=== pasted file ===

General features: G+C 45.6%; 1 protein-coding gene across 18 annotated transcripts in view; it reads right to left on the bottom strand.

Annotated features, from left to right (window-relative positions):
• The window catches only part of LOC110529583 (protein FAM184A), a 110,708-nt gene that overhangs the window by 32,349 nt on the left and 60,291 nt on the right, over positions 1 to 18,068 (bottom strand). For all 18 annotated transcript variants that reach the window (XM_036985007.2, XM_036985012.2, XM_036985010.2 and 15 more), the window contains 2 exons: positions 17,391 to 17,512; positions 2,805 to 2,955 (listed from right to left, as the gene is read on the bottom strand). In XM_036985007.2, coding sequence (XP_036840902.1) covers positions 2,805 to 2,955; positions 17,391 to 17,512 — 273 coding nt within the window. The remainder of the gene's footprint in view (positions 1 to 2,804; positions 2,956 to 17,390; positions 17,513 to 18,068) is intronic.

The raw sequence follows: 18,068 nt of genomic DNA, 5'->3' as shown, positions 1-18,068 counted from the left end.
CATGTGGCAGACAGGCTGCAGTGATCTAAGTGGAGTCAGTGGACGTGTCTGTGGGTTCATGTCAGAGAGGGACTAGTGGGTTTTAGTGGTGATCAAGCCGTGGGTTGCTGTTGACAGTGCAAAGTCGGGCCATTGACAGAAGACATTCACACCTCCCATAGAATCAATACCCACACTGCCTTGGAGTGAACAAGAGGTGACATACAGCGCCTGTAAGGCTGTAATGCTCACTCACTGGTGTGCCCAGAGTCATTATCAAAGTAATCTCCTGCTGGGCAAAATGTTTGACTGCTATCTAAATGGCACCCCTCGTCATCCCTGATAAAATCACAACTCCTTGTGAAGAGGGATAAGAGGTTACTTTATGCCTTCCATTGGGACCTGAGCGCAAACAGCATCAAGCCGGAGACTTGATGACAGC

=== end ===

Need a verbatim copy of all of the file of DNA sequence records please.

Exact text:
General features: G+C 45.6%; 1 protein-coding gene across 18 annotated transcripts in view; it reads right to left on the bottom strand.

Annotated features, from left to right (window-relative positions):
• The window catches only part of LOC110529583 (protein FAM184A), a 110,708-nt gene that overhangs the window by 32,349 nt on the left and 60,291 nt on the right, over positions 1 to 18,068 (bottom strand). For all 18 annotated transcript variants that reach the window (XM_036985007.2, XM_036985012.2, XM_036985010.2 and 15 more), the window contains 2 exons: positions 17,391 to 17,512; positions 2,805 to 2,955 (listed from right to left, as the gene is read on the bottom strand). In XM_036985007.2, coding sequence (XP_036840902.1) covers positions 2,805 to 2,955; positions 17,391 to 17,512 — 273 coding nt within the window. The remainder of the gene's footprint in view (positions 1 to 2,804; positions 2,956 to 17,390; positions 17,513 to 18,068) is intronic.

The raw sequence follows: 18,068 nt of genomic DNA, 5'->3' as shown, positions 1-18,068 counted from the left end.
CATGTGGCAGACAGGCTGCAGTGATCTAAGTGGAGTCAGTGGACGTGTCTGTGGGTTCATGTCAGAGAGGGACTAGTGGGTTTTAGTGGTGATCAAGCCGTGGGTTGCTGTTGACAGTGCAAAGTCGGGCCATTGACAGAAGACATTCACACCTCCCATAGAATCAATACCCACACTGCCTTGGAGTGAACAAGAGGTGACATACAGCGCCTGTAAGGCTGTAATGCTCACTCACTGGTGTGCCCAGAGTCATTATCAAAGTAATCTCCTGCTGGGCAAAATGTTTGACTGCTATCTAAATGGCACCCCTCGTCATCCCTGATAAAATCACAACTCCTTGTGAAGAGGGATAAGAGGTTACTTTATGCCTTCCATTGGGACCTGAGCGCAAACAGCATCAAGCCGGAGACTTGATGACAGC